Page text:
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Will the Tropicana Be the First Vegas Casino Sale of 2020?
Las Vegas is a small town, but unlike other small towns, it cannot engage in standard gossip. After all, peccadillos and venial sins are what keep the Las Vegas lights on. It would be gauche to talk of such things. What happens in Vegas, as they say, stays in Vegas.
But whatever informal omerta Las Vegas observes concerning the doings of its guests, it has no such compunctions when it comes to speculating about the ever-changing ownership status of the casinos and resorts that power the city.
The latest casino to fall victim to the Las Vegas rumor mill is a perennial favorite: the Tropicana Las Vegas. Not quite a week into the new year, the website and twitter phenom VitalVegas disclosed that several of its sources had indicated the sale of the Tropicana was “imminent.”
Now, rumors of a sale have been circulating about the so-called “Tiffany of the Strip” resort casino since at least last year, but few have specified a time frame.
In October 2019, for example, a gambling industry analyst told Casino.org that during a meeting with the Tropicana’s owner, Penn National Gaming, Inc. (PNG), the possibility of a sale of the 1400-room hotel was mentioned. According to the article, management said that “[PNG] has recently seen interest from a number of different parties regarding the [Tropicana’s] assets and accompanying land.”
A statement like that can certainly turn up the volume on the Tropicana sale rumor from “idle” to “eleven.”
Previous Tropicana Las Vegas Sales
The Las Vegas Review-Journal also confirmed that in October 2019—during a PNG conference call—the company acknowledged that it had received unsolicited offers from several entities. The company said it was considering such a sale as one of its options with which to reduce PNG’s reported $11 billion debt. Managers at PNG were quick to point out at the time, however, that no sale was “imminent.”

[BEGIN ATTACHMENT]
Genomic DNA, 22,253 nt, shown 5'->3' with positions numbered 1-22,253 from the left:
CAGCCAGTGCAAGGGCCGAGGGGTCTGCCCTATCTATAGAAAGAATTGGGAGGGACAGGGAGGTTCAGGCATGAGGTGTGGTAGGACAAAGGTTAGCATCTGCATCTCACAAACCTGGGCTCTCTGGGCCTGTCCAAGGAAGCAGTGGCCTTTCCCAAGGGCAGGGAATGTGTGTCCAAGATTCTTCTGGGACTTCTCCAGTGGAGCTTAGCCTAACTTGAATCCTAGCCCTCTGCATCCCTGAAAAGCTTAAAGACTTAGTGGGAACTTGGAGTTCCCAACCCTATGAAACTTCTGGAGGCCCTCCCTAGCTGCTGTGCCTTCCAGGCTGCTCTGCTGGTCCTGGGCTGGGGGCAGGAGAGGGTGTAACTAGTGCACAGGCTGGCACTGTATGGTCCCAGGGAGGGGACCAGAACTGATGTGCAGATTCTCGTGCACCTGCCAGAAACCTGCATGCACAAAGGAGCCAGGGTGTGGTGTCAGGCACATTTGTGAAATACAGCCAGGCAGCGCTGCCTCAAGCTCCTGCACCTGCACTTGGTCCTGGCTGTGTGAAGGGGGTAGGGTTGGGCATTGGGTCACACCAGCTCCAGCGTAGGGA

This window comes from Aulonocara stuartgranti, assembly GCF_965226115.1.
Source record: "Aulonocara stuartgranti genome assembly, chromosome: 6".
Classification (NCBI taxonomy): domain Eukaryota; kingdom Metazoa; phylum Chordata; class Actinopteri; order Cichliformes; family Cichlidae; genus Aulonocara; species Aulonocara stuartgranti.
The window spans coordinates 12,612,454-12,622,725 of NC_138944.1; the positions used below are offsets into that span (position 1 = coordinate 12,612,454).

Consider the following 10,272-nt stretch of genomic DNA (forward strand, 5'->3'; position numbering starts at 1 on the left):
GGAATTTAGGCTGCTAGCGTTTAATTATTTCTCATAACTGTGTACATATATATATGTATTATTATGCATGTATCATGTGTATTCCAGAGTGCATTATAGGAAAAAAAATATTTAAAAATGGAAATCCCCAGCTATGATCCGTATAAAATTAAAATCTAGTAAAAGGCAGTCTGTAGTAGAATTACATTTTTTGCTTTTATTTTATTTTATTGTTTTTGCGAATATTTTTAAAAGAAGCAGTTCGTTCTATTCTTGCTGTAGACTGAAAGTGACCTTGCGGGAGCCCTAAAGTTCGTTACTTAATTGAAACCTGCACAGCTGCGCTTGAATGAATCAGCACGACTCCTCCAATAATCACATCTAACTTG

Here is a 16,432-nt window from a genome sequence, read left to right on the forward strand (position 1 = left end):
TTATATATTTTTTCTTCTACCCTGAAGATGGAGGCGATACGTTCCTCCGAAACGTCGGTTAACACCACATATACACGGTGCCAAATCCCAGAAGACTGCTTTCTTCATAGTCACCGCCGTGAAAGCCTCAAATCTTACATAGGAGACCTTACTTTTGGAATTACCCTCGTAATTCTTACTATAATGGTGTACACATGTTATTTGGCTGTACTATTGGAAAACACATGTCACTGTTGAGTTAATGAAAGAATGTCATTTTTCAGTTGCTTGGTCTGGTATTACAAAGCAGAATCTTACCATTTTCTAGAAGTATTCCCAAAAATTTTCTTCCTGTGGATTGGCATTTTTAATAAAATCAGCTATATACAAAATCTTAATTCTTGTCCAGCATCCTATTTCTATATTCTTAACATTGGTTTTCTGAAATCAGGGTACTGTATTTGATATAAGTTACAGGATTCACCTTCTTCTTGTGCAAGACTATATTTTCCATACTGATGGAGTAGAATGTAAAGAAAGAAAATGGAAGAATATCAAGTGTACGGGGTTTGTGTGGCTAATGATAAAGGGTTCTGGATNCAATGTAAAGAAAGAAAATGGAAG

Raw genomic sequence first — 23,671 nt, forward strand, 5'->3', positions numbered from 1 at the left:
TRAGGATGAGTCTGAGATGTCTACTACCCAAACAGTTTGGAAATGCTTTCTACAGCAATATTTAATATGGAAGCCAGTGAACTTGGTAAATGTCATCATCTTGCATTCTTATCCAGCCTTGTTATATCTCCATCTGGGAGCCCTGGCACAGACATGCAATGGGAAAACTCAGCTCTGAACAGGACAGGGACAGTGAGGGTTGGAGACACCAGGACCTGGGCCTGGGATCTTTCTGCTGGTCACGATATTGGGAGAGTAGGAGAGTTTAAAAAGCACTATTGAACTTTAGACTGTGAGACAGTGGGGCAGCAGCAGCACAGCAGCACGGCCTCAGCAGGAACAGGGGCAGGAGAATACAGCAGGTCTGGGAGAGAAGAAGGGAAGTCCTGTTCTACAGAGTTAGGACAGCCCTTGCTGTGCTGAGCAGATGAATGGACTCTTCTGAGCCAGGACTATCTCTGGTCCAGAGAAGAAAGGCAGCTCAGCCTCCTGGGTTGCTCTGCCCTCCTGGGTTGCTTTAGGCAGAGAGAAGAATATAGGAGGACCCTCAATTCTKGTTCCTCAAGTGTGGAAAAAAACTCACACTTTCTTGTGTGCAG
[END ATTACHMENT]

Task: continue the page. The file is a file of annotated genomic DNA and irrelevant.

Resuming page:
Perhaps. It is, after all, theoretically possible that this is the one time in the Tropicana’s history that its sale was not imminent. In fact, wagering against an imminent sale of the Tropicana at any given moment during the past 60 years could be considered a contender for the ultimate sucker’s bet.
Between 1957—when it first opened its doors—and 2015, the Tropicana was owned by at least eight different entities, from heiress Mitzi Stauffer Briggs to mob-linked Deil Otto Gustafson, from Ramada Inns to Trans-Texas Airways. To that group we can also add Carl Icahn and, of course, Eldorado Resorts. It is hardly hyperbolic to claim that virtually everyone in Las Vegas, at one time or another, has owned the Tropicana.
Reasons for the endless changes in ownership vary widely. In more than one case, connections to organized crime forced a sale; in other cases, overly ambitious expansion plans were the culprit. And in at least one case, ownership of the Tropicana was taken over by angry creditors.
In that last case, the resort’s current ownership, Penn National Gaming, Inc. purchased the Tropicana in 2015 from its erstwhile creditors—primarily the Onex Corporation and former MGM Mirage CEO Alex Yemenidjian.
Each of the owners left a mark on the Tropicana, whether it was a “tiffany glass” arch over the gambling pit or imploding one hotel tower and building a different hotel tower. Through all the changes of proprietorship and profile, the Tropicana has abided, providing hospitality and gaming to hundreds of thousands of visitors each year from its enviable location at the corner of Las Vegas and Tropicana—the very heart of the Vegas Strip.
Who’s Going to Buy the Tropicana Next?
Speculation—wild-eyed or otherwise—says that there are several companies that might have more than a passing interest in buying the Tropicana.
Casino.org fancies various publicly traded casino operators such as Boyd Gaming, Monarch Casino & Resort, Inc., and the Rhode Island-based Twin River Worldwide Holdings, Inc. as potential suitors. Why? Well, why not? Shouldn’t everybody get their chance to own the Tropicana?
Or PNG may take the same tack as MGM and Caesars Entertainment did recently with the Bellagio and Caesars Palace, respectively—a real estate investment trust (REIT), essentially selling the Tropicana to a holding company and then leasing back the hotel and continuing to operate it as before.
The REIT option has recently proven quite popular among a number of casino industry giants since it allows the operator to shuffle off building maintenance and other asset costs (which they don’t teach much of in hospitality management courses) and concentrate on what they are trained and experienced to do—manage a resort casino’s business.
If PNG were to exercise the REIT option, it will probably do it with Gaming and Leisure Properties, Inc. (GLP), a 2012 spin-off from PNG that actually introduced the gaming world to REITs. GLP already owns the land and other real assets of most of Penn National’s array of gaming properties across the country.
While GLP owns a stake in Tropicana Entertainment, the Tropicana Las Vegas was excluded from the 2018 purchase of other Tropicana properties by GLP and Eldorado Resorts. This might be an opportunity to bring Tropicana Las Vegas back into the fold.
For more updates about happenings in Las Vegas as well as in the wider gambling world, keep tabs on our blog.